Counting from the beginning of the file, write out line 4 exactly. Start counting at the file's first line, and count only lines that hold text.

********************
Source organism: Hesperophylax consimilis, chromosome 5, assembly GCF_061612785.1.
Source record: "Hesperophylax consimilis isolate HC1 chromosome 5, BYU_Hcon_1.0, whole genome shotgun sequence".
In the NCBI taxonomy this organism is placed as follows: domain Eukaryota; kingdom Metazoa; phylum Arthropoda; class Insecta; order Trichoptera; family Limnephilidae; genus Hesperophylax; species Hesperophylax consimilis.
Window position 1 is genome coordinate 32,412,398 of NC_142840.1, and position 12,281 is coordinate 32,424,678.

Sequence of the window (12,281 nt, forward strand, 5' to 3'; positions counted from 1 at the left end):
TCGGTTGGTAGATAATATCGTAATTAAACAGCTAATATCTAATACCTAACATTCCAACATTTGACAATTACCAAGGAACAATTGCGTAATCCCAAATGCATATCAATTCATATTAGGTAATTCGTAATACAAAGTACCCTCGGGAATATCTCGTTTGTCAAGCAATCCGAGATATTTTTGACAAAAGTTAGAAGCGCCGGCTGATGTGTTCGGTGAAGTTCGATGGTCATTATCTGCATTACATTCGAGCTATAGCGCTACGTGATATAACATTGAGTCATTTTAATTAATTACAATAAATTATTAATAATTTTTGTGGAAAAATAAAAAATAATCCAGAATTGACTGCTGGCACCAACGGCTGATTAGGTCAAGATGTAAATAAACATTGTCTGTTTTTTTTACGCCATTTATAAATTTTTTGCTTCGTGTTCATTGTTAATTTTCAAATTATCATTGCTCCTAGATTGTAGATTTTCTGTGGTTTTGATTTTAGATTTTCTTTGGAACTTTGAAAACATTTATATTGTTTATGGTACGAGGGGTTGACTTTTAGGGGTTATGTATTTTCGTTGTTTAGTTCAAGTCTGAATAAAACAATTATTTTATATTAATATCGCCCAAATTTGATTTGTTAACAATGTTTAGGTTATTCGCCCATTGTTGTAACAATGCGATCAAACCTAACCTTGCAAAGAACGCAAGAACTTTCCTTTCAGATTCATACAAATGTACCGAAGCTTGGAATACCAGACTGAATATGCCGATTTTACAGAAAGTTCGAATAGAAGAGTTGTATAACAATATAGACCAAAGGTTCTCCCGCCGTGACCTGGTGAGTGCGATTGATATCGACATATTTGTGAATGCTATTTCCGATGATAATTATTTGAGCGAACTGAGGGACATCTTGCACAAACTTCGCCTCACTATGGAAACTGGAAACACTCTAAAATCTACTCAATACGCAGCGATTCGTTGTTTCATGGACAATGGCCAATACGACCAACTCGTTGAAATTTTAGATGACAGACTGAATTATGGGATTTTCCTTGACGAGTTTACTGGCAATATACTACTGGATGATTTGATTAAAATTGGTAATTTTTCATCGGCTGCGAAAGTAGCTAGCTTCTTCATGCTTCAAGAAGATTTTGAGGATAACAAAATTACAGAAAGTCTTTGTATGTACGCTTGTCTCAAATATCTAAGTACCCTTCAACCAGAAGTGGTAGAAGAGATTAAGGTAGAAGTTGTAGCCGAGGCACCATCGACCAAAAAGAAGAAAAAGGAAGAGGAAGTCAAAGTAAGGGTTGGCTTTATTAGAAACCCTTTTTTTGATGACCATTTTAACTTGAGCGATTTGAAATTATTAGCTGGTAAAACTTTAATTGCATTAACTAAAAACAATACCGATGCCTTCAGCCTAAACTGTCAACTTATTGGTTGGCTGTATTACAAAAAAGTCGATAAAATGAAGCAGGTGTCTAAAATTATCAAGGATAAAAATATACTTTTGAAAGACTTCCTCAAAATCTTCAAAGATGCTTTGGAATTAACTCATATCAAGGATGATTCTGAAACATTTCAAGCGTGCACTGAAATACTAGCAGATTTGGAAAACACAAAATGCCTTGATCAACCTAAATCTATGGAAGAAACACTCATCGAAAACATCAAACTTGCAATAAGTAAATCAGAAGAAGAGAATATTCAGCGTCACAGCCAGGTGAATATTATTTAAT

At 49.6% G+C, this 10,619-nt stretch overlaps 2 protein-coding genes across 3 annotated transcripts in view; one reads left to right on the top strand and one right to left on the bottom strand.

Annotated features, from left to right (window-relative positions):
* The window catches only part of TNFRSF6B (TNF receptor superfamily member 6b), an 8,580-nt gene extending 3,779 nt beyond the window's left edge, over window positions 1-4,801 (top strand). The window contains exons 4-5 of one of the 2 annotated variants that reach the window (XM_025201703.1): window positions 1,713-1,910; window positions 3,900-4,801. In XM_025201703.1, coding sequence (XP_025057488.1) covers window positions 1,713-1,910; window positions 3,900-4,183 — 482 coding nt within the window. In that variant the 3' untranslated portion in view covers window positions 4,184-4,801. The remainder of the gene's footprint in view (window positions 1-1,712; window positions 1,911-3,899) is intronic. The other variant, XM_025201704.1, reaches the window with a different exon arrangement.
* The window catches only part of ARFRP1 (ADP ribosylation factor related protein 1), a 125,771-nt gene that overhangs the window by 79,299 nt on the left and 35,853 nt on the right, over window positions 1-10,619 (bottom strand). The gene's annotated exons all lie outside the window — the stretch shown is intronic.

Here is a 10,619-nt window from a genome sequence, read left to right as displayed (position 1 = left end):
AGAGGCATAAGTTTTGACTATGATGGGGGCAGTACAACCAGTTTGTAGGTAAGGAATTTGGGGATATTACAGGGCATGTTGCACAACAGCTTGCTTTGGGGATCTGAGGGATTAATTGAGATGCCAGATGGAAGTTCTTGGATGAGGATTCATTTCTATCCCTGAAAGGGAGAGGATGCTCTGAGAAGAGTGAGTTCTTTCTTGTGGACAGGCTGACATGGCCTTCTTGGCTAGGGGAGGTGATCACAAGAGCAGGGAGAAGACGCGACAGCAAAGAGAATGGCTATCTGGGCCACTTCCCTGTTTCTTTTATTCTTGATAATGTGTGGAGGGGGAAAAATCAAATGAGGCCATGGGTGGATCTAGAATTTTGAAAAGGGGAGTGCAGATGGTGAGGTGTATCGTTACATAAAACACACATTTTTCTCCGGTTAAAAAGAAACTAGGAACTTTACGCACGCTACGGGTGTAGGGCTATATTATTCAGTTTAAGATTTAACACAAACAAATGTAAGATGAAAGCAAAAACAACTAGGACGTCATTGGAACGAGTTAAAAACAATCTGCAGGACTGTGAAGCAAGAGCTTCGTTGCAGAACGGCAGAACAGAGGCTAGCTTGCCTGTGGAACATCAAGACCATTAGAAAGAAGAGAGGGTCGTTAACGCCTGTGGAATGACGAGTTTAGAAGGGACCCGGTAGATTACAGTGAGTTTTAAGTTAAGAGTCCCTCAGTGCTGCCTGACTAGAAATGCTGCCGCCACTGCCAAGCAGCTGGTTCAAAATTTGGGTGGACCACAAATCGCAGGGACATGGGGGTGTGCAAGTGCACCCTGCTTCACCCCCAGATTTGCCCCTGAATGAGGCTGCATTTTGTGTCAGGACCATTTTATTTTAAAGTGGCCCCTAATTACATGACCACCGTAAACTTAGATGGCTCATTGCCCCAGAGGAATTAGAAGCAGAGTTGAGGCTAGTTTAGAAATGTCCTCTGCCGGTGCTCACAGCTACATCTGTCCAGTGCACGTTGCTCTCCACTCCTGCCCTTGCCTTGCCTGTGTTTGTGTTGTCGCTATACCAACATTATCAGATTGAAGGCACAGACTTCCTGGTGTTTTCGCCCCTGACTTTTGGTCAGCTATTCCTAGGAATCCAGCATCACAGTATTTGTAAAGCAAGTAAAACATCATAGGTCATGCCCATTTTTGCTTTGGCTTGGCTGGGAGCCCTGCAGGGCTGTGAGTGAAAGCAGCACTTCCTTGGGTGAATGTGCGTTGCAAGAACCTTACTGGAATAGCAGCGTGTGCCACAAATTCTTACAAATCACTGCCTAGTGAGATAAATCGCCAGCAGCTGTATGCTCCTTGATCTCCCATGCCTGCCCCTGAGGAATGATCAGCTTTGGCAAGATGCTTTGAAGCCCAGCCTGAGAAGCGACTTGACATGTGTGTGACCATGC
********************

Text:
Window position 1 is genome coordinate 32,412,398 of NC_142840.1, and position 12,281 is coordinate 32,424,678.